Bicester child wins AJ Bell Women’s Tour flag design competition

Bicester schoolboy Reuben Cooper, aged 10, has won this year’s AJ Bell Women’s Tour flag design competition.  

The prestigious cycle race is taking place between Bicester, Oxford, Abingdon, and Banbury this coming Monday 4 October.

The Glory Farm Primary School pupil’s design was judged the best by cyclist Katie Scott (pictured below), who is from Faringdon – she will be competing in the race on Monday. Over 100 children contributed artwork.

The young artist’s creative design includes stylised cyclists with winners' podium, proudly declaring the start of the Women’s Tour of Britain. Reuben even took time to decorate the flagpole to add to his eye-catching entry.

Reuben said: “I am really keen on women's sport and I believe that it should be followed and celebrated just like men's sport. I wanted my flag to show this. I think this event will promote sports for younger women and I am excited to cheer on the cyclists as they ride through my town, Bicester.”

Oxfordshire cycling star Katie Scott said: “I’m really excited to get the chance to race on home roads in front of a local crowd on Monday in Oxfordshire, and I feel that the flag design conveys the excitement of that feeling brilliantly.”

Families and school children are expected to line the route between Bicester and Banbury to cheer on the competitors, turning the event into an exciting community spectacle and an incentive for residents to exercise, inspired by their favourite cyclists.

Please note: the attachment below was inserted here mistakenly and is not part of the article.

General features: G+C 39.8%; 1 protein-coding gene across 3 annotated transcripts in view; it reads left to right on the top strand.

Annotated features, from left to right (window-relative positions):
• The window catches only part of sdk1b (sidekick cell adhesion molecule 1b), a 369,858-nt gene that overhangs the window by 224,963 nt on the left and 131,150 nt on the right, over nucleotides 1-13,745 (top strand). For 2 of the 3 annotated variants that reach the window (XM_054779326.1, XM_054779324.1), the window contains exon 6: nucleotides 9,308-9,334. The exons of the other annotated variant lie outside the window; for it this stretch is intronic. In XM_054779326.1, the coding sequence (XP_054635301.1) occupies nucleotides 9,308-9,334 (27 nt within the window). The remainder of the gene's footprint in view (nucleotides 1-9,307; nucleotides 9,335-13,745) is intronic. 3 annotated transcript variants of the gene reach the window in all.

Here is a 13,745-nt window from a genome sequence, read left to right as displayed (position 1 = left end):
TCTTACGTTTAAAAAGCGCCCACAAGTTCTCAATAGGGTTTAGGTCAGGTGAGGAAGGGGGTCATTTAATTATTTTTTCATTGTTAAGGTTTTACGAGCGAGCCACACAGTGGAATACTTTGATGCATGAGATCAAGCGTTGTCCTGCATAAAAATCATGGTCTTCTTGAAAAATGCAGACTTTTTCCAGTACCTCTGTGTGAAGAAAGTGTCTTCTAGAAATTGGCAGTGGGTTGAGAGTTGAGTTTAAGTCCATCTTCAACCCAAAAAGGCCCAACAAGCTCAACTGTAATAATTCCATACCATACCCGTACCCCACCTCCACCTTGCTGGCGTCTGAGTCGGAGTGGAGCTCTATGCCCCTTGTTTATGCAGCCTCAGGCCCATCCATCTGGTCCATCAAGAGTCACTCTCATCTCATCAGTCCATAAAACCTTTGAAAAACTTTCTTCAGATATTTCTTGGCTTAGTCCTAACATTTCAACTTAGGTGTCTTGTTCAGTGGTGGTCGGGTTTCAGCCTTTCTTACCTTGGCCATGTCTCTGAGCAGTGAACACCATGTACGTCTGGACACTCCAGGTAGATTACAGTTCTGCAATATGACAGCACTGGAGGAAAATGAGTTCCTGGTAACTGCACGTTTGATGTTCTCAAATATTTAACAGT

Councillor Andrew Gant, Oxfordshire County Council’s Cycling Champion, said: “We want this prestigious race to leave a legacy for the county; not only a lasting economic impact, but by motivating people to be more active and improve their health.”

Around 100 pro-cyclists – accompanied by support vehicles – will race from Bicester, continuing through Oxford and Abingdon, to the finish in Banbury.

From the start line on Bicester’s Sheep Street, the race will complete a short northern loop, passing secondary school students at The Cooper School, before heading south past Graven Hill to Islip and on to Oxford. The peloton will then sweep down to The Plain then onto south Oxfordshire via Blackbird Leys. The stage will reach its southernmost point passing the Culham Science Centre before heading north through Abingdon, Eynsham, and past Woodstock.

The riders will pass through north Cherwell taking in Hook Norton, Sibford Ferris and Broughton arriving in Banbury for the first time. They will then head back out through Bloxham completing a short loop of parishes before returning to Banbury where they will pass the Cross and the Fine Lady statue on their way to a sprint to the line on South Bar Street.

The Women’s Tour is Britain’s longest-running professional women’s race and part of the prestigious UCI Women’s World Tour series.


Road closure locations along the route are listed in full on our public event planning webpage

Media accreditation

Any photographers and videographers wishing to cover the event should apply for media accreditation through this page.

About the Women’s Tour

Created by SweetSpot Group in 2014, the Women’s Tour is the UK’s first international stage race for women, bringing the world’s top riders to compete in Great Britain as a part of the UCI Women’s World Tour.

In addition to its wider aims of promoting active and healthy lifestyles to women, the event has championed equality in sport, notably offering the same prize fund pro rata as the men’s Tour of Britain.

The race, which has been won by the likes of Marianne Vos (2014), Lizzie Deignan (2016 and 2019) and Coryn Rivera (2018), attracts an annual roadside audience of 300,000, as well as over three million fans through linear and online platforms.

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